Tuesday, December 23, 2008

My Heartsong

Have you ever noticed how much music affects you; what sort of influence it has on memories you have and your life in general?

I know that, at least for me, music has a huge impact in my life. Music has the ability to instantly alter my mood. It is something that I usually take for granted. Most days find me humming my way through life. I hum in the halls and at lunch at the Jr. High. I hum in the car. I hum at the store. I hum while surfing the web. My life is one giant concert of humming.

Unless I am paying special attention, I don't realize I hum. I never realized what a problem it was until about two years ago when the 20-month old little girl I nannied for began humming all the time. She would hum to herself in the car, hum her dolls to sleep. I thought it was obnoxious until my mom pointed out that she probably learned it from me.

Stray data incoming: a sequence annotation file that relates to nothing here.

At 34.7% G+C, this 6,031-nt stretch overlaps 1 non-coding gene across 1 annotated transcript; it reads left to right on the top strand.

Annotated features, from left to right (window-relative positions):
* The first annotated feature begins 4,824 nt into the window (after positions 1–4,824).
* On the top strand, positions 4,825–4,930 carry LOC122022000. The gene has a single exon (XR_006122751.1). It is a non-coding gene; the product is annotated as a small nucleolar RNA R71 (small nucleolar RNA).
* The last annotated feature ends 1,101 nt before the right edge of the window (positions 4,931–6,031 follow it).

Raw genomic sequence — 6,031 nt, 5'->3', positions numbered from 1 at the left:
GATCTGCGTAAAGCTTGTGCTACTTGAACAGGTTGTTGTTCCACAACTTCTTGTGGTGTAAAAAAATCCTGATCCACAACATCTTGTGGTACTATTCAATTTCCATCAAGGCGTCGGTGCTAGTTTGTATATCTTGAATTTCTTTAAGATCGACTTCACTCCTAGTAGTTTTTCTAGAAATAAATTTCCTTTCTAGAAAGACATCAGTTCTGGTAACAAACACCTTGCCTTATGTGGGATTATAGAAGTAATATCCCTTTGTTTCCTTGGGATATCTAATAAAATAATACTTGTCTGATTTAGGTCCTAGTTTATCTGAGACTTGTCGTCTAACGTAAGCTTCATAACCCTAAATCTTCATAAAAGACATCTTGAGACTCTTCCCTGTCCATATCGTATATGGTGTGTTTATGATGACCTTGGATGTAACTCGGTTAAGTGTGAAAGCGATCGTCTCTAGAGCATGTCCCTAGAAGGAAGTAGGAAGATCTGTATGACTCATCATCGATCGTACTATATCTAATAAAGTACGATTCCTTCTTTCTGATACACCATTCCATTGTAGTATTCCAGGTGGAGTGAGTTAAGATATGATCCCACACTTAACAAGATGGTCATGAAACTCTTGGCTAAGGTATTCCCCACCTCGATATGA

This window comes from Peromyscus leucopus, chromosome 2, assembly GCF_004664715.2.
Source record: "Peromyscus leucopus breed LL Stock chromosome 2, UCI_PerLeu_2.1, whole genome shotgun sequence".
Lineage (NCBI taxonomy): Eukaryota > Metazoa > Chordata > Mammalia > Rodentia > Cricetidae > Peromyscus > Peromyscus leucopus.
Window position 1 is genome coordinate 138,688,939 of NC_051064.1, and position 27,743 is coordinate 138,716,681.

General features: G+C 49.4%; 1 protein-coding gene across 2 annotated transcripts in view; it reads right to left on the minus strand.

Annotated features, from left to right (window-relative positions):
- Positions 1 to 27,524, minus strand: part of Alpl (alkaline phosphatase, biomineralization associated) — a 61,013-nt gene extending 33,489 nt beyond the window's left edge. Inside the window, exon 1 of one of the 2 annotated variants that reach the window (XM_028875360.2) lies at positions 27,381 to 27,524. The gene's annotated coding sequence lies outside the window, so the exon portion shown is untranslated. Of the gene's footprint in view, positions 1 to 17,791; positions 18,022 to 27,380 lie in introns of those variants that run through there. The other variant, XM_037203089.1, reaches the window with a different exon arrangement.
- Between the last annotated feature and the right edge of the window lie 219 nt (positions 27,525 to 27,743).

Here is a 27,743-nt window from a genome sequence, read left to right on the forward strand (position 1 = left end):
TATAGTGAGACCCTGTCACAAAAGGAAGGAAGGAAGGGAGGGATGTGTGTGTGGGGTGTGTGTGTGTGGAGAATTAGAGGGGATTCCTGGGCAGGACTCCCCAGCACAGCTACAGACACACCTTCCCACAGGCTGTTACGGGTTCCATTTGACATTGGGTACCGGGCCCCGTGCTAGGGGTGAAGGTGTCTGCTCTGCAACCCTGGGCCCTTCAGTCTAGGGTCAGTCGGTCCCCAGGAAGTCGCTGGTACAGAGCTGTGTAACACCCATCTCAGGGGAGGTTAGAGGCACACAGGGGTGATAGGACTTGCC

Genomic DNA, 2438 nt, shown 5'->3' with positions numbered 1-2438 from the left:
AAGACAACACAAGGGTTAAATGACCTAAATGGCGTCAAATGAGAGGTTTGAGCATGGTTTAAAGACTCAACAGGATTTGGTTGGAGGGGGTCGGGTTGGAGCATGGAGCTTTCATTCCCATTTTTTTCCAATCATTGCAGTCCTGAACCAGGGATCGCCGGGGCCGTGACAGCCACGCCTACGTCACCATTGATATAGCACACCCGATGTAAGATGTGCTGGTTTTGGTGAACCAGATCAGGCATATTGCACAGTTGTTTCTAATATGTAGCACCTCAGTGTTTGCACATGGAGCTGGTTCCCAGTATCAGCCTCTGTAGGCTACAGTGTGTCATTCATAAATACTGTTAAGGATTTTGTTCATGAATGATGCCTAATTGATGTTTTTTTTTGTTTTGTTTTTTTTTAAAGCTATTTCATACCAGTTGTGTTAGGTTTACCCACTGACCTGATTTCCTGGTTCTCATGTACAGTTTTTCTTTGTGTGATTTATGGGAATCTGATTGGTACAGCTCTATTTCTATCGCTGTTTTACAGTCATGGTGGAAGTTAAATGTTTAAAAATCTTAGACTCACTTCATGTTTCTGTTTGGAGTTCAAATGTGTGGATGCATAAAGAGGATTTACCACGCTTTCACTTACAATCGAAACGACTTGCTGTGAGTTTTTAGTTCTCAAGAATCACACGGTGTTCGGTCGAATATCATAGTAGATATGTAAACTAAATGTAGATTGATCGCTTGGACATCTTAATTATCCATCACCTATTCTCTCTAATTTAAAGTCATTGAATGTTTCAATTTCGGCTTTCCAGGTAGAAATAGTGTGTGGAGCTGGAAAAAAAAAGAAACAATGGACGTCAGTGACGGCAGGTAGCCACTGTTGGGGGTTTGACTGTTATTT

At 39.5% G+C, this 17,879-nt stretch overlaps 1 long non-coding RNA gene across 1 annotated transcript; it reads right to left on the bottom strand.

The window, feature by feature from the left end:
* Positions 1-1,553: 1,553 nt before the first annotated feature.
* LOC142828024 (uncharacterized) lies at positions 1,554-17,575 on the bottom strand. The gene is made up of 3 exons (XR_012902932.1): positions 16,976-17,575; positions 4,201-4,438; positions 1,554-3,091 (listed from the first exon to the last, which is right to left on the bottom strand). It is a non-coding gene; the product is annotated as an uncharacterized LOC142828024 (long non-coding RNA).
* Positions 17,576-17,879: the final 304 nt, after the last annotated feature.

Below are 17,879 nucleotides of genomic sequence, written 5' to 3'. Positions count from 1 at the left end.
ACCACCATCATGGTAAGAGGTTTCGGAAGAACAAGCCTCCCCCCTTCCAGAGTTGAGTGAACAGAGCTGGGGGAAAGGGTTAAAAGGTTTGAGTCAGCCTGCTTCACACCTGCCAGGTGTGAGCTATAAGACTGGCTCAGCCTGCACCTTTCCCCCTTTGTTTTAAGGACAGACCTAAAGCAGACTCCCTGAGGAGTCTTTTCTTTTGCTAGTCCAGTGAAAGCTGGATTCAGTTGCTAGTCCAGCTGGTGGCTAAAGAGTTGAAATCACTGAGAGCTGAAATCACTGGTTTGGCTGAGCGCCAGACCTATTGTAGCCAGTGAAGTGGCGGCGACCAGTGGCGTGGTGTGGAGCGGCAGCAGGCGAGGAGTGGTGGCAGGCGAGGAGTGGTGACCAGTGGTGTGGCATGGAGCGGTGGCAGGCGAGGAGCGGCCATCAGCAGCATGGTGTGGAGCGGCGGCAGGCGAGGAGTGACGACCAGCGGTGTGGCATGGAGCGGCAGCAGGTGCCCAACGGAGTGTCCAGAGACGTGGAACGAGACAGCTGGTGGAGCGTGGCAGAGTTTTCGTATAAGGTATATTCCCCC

I am fully aware that my humming makes me sound like an idiot. The sad part is that most of the time, I do not hum melodies of songs. I harmonize. I am sure it does not help my I'm-not-crazy case.

Songs have the power to literally take me back in time, to a specific moment. I can usually remember smells, sights, sounds, feelings, etc. simply by hearing a song. For example, the song Starry Eyed Surprise by Paul Oakenfold reminds me of driving down 8th East in Orem with my friends Bonnie and Elizabeth. We (or I should say they) went tanning for Elzabeth's birthday. It's about 11:43 pm on a warm summer night. I am heading home, trying to make curfew because I was late the night before. I remember wondering how long those happy days of my youth would last, but knowing there was no way to answer that querie.

Lake Michigan, by Rogue Wave, takes me immediately back to Nauvoo, IL (or I should say the road above town) I've been gone for about 4 days, and am already incredibly homesick. I am stressed out at being in a situation where I have nearly no control. As stressed out as I am, I cannot help but notice the beautiful farmland we are driving through. It is quite lovely, and easy to imagine the early LDS saints fleeing from mobs across this very farmland.

Music has amazing powers. Whether it is the power to freeze a moment in time in your memory or the contagious humming, Music is amazing. Utterly Amazing.

Tuesday, December 16, 2008

I sing you to me